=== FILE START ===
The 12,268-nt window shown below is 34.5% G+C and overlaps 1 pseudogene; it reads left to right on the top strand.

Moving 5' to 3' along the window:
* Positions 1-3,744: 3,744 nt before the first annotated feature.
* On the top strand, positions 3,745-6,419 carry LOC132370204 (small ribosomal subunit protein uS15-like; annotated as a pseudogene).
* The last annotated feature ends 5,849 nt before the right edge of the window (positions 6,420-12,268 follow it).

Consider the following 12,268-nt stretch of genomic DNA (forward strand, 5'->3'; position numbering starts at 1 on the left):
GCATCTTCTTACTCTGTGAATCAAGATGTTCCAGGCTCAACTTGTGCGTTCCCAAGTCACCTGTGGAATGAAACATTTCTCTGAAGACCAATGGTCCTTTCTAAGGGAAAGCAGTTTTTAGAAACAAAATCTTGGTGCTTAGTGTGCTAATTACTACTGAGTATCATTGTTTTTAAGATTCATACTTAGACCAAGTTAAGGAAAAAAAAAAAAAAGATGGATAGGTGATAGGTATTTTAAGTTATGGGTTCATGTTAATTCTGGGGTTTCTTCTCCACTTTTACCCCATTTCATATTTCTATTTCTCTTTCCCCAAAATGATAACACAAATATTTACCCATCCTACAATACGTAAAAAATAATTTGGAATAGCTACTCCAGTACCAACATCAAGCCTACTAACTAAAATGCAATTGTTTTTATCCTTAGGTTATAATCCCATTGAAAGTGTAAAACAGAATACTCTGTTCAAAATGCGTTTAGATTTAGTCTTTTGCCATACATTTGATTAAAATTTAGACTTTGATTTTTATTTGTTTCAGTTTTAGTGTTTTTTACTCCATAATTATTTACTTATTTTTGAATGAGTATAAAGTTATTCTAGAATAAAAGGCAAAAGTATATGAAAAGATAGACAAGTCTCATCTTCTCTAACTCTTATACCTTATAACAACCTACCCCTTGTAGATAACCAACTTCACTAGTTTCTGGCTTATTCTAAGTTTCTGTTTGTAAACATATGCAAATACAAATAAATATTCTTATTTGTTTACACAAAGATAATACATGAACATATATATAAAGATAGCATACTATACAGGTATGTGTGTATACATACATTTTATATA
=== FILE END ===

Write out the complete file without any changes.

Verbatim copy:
The 12,268-nt window shown below is 34.5% G+C and overlaps 1 pseudogene; it reads left to right on the top strand.

Moving 5' to 3' along the window:
* Positions 1-3,744: 3,744 nt before the first annotated feature.
* On the top strand, positions 3,745-6,419 carry LOC132370204 (small ribosomal subunit protein uS15-like; annotated as a pseudogene).
* The last annotated feature ends 5,849 nt before the right edge of the window (positions 6,420-12,268 follow it).

Consider the following 12,268-nt stretch of genomic DNA (forward strand, 5'->3'; position numbering starts at 1 on the left):
GCATCTTCTTACTCTGTGAATCAAGATGTTCCAGGCTCAACTTGTGCGTTCCCAAGTCACCTGTGGAATGAAACATTTCTCTGAAGACCAATGGTCCTTTCTAAGGGAAAGCAGTTTTTAGAAACAAAATCTTGGTGCTTAGTGTGCTAATTACTACTGAGTATCATTGTTTTTAAGATTCATACTTAGACCAAGTTAAGGAAAAAAAAAAAAAAGATGGATAGGTGATAGGTATTTTAAGTTATGGGTTCATGTTAATTCTGGGGTTTCTTCTCCACTTTTACCCCATTTCATATTTCTATTTCTCTTTCCCCAAAATGATAACACAAATATTTACCCATCCTACAATACGTAAAAAATAATTTGGAATAGCTACTCCAGTACCAACATCAAGCCTACTAACTAAAATGCAATTGTTTTTATCCTTAGGTTATAATCCCATTGAAAGTGTAAAACAGAATACTCTGTTCAAAATGCGTTTAGATTTAGTCTTTTGCCATACATTTGATTAAAATTTAGACTTTGATTTTTATTTGTTTCAGTTTTAGTGTTTTTTACTCCATAATTATTTACTTATTTTTGAATGAGTATAAAGTTATTCTAGAATAAAAGGCAAAAGTATATGAAAAGATAGACAAGTCTCATCTTCTCTAACTCTTATACCTTATAACAACCTACCCCTTGTAGATAACCAACTTCACTAGTTTCTGGCTTATTCTAAGTTTCTGTTTGTAAACATATGCAAATACAAATAAATATTCTTATTTGTTTACACAAAGATAATACATGAACATATATATAAAGATAGCATACTATACAGGTATGTGTGTATACATACATTTTATATA